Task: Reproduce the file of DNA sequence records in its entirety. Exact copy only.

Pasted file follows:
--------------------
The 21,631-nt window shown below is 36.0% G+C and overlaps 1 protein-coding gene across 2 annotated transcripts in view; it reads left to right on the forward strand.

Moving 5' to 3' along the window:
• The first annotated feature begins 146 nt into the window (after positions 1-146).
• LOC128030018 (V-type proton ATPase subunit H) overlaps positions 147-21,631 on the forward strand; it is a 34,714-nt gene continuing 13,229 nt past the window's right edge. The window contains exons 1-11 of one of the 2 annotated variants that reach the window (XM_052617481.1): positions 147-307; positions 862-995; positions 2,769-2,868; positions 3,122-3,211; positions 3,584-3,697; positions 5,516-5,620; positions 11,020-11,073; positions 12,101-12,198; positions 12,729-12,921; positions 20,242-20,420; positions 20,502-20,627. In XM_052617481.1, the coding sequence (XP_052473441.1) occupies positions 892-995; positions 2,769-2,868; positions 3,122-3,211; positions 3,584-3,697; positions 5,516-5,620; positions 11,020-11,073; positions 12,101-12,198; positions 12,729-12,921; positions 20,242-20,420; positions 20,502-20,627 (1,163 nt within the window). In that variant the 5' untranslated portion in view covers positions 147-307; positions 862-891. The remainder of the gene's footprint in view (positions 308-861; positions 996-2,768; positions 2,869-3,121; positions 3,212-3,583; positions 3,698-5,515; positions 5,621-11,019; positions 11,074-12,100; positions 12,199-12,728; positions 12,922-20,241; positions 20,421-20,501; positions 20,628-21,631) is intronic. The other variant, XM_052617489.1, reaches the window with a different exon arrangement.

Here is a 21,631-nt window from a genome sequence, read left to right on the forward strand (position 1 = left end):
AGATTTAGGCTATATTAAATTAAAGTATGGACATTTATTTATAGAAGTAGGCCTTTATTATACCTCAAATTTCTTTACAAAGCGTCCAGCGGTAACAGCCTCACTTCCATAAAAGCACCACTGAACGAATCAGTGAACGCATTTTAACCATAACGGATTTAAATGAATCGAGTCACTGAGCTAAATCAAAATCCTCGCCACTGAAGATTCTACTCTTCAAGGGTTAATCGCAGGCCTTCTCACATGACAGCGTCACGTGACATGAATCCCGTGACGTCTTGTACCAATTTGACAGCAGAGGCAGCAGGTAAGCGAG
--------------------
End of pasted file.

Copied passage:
The 21,631-nt window shown below is 36.0% G+C and overlaps 1 protein-coding gene across 2 annotated transcripts in view; it reads left to right on the forward strand.

Moving 5' to 3' along the window:
• The first annotated feature begins 146 nt into the window (after positions 1-146).
• LOC128030018 (V-type proton ATPase subunit H) overlaps positions 147-21,631 on the forward strand; it is a 34,714-nt gene continuing 13,229 nt past the window's right edge. The window contains exons 1-11 of one of the 2 annotated variants that reach the window (XM_052617481.1): positions 147-307; positions 862-995; positions 2,769-2,868; positions 3,122-3,211; positions 3,584-3,697; positions 5,516-5,620; positions 11,020-11,073; positions 12,101-12,198; positions 12,729-12,921; positions 20,242-20,420; positions 20,502-20,627. In XM_052617481.1, the coding sequence (XP_052473441.1) occupies positions 892-995; positions 2,769-2,868; positions 3,122-3,211; positions 3,584-3,697; positions 5,516-5,620; positions 11,020-11,073; positions 12,101-12,198; positions 12,729-12,921; positions 20,242-20,420; positions 20,502-20,627 (1,163 nt within the window). In that variant the 5' untranslated portion in view covers positions 147-307; positions 862-891. The remainder of the gene's footprint in view (positions 308-861; positions 996-2,768; positions 2,869-3,121; positions 3,212-3,583; positions 3,698-5,515; positions 5,621-11,019; positions 11,074-12,100; positions 12,199-12,728; positions 12,922-20,241; positions 20,421-20,501; positions 20,628-21,631) is intronic. The other variant, XM_052617489.1, reaches the window with a different exon arrangement.

Here is a 21,631-nt window from a genome sequence, read left to right on the forward strand (position 1 = left end):
AGATTTAGGCTATATTAAATTAAAGTATGGACATTTATTTATAGAAGTAGGCCTTTATTATACCTCAAATTTCTTTACAAAGCGTCCAGCGGTAACAGCCTCACTTCCATAAAAGCACCACTGAACGAATCAGTGAACGCATTTTAACCATAACGGATTTAAATGAATCGAGTCACTGAGCTAAATCAAAATCCTCGCCACTGAAGATTCTACTCTTCAAGGGTTAATCGCAGGCCTTCTCACATGACAGCGTCACGTGACATGAATCCCGTGACGTCTTGTACCAATTTGACAGCAGAGGCAGCAGGTAAGCGAG